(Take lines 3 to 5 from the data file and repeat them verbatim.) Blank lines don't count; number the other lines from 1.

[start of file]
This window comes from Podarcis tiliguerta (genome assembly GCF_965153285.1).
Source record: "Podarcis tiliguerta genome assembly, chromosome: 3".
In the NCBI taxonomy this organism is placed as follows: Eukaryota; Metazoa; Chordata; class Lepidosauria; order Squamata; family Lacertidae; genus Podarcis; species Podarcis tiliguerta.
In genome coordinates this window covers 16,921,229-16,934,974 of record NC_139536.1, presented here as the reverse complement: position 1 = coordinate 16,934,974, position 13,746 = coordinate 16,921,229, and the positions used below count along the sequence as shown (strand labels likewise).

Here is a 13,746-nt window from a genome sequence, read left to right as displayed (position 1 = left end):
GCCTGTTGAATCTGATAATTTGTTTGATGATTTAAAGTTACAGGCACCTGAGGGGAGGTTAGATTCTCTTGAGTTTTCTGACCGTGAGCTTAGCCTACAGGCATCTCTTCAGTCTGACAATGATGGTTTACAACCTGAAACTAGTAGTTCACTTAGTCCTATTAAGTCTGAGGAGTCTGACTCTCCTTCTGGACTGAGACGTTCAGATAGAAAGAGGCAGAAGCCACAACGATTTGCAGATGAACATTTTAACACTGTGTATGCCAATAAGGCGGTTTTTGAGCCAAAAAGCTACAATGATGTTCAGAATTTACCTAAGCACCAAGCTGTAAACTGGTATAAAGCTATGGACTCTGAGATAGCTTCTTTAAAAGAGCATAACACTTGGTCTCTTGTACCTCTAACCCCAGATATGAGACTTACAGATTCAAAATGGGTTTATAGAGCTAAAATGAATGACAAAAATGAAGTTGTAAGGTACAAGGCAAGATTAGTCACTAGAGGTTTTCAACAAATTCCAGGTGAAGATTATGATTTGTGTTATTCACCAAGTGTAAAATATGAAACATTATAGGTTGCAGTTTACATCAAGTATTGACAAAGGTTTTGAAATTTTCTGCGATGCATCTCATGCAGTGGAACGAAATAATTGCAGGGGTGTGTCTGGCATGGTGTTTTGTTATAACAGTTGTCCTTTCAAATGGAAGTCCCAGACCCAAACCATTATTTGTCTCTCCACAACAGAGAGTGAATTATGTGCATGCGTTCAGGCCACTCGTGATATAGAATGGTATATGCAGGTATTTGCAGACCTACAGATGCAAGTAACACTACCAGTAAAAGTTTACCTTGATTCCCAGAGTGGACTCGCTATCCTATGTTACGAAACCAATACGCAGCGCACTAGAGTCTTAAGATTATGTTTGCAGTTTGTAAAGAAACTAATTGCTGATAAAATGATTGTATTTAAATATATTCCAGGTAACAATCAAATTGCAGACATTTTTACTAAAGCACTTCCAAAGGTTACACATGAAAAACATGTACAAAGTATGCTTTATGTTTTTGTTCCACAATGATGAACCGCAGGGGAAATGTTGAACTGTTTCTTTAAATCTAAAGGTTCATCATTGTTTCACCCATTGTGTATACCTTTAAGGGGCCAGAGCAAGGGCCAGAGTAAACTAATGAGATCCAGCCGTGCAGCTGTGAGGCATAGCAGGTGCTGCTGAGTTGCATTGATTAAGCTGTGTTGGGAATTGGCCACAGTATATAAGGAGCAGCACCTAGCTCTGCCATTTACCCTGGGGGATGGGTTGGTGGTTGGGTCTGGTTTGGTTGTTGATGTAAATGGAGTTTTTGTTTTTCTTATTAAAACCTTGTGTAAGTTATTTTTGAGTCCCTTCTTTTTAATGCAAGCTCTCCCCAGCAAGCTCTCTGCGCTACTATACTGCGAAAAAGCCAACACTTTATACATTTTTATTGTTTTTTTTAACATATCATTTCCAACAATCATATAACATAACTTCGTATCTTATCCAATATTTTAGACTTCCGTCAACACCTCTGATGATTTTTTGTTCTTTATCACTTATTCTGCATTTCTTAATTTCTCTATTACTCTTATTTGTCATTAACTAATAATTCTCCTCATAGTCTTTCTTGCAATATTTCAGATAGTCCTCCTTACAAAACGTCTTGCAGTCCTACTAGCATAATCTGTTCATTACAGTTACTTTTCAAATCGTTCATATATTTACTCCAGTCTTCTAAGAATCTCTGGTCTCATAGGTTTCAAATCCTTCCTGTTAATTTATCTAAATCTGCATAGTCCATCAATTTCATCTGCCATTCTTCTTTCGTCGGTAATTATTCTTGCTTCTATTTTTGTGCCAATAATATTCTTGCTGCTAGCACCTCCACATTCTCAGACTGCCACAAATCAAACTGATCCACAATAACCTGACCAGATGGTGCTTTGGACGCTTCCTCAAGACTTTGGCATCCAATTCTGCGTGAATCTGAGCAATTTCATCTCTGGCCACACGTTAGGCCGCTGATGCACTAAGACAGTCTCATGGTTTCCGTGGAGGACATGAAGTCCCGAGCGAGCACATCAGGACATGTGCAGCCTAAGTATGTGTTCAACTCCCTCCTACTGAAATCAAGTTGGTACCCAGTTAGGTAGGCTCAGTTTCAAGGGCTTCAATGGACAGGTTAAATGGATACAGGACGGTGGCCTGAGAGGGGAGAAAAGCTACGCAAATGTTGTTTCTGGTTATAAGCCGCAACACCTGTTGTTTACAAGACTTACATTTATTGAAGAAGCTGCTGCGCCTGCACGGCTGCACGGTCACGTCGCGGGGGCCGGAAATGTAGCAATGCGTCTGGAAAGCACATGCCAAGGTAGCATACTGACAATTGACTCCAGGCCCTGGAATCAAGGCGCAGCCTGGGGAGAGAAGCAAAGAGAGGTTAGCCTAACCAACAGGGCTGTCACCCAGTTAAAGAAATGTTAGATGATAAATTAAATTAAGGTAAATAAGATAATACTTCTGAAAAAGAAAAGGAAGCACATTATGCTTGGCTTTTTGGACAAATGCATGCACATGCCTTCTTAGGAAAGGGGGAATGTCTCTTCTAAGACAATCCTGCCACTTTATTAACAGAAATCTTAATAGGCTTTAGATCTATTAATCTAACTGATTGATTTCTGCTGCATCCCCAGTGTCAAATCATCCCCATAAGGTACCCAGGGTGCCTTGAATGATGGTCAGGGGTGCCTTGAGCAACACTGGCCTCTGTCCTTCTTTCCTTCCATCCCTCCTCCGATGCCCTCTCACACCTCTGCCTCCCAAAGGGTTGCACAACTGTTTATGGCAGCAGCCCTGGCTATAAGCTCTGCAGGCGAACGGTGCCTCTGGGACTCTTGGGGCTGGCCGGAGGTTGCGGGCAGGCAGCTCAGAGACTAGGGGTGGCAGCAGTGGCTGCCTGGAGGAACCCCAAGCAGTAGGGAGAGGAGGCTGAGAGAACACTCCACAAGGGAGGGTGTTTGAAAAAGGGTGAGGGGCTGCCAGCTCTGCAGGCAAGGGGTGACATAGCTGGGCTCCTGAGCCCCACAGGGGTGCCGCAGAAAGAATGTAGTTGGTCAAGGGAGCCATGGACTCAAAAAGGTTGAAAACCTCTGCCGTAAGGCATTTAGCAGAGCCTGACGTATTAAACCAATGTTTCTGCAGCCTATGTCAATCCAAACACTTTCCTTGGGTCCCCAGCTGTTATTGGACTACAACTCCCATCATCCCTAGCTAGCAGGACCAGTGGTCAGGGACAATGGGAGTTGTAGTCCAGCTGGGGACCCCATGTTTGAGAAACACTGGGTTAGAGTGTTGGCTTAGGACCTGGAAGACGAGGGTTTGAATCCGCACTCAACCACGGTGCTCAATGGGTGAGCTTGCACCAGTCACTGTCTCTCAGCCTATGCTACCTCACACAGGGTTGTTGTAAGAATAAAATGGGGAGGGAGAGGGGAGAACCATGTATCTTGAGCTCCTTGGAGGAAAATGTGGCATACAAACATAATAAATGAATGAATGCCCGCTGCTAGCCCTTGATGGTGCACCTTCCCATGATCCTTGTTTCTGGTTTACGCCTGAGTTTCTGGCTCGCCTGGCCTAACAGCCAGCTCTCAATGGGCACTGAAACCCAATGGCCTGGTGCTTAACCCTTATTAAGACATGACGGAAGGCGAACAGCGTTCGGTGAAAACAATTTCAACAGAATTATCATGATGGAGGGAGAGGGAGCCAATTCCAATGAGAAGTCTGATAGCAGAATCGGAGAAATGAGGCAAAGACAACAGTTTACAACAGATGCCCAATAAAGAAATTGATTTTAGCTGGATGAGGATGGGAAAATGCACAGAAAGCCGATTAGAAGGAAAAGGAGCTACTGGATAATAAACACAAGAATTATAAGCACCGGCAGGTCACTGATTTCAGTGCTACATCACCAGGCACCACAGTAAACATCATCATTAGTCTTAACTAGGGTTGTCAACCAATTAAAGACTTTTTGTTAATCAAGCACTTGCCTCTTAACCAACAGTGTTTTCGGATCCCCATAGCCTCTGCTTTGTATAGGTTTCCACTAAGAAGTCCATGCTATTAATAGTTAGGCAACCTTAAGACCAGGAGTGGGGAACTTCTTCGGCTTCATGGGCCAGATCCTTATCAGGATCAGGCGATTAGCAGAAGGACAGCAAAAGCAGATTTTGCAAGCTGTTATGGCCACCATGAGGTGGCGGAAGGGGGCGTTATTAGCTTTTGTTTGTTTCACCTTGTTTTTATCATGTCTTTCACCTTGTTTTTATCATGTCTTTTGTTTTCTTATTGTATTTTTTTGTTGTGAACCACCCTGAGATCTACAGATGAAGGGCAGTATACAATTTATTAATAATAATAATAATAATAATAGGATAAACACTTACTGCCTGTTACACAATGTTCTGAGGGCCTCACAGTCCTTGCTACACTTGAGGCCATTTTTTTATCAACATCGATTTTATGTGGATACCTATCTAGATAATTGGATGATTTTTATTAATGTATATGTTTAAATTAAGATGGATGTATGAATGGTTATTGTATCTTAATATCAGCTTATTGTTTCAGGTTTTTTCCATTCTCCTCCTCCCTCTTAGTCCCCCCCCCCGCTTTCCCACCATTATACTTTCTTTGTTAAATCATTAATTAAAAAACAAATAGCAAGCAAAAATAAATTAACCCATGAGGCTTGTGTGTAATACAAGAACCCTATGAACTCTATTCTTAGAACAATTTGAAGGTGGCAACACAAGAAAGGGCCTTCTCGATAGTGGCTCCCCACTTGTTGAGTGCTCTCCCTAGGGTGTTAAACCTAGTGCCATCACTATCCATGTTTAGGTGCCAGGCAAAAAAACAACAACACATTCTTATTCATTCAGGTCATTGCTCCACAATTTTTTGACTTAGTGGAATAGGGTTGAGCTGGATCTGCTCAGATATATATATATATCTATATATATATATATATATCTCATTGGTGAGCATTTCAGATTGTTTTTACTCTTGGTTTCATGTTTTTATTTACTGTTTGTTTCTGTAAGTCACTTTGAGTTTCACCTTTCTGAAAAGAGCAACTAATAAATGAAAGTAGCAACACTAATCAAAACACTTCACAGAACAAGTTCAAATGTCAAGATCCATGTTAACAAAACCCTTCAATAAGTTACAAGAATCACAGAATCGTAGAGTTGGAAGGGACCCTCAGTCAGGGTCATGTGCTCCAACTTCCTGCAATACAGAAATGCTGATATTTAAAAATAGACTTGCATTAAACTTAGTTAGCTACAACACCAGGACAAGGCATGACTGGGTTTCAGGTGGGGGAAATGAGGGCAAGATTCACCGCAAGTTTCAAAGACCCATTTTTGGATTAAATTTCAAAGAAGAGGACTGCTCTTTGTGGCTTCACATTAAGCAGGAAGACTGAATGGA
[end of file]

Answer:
In the NCBI taxonomy this organism is placed as follows: Eukaryota; Metazoa; Chordata; class Lepidosauria; order Squamata; family Lacertidae; genus Podarcis; species Podarcis tiliguerta.
In genome coordinates this window covers 16,921,229-16,934,974 of record NC_139536.1, presented here as the reverse complement: position 1 = coordinate 16,934,974, position 13,746 = coordinate 16,921,229, and the positions used below count along the sequence as shown (strand labels likewise).

Here is a 13,746-nt window from a genome sequence, read left to right as displayed (position 1 = left end):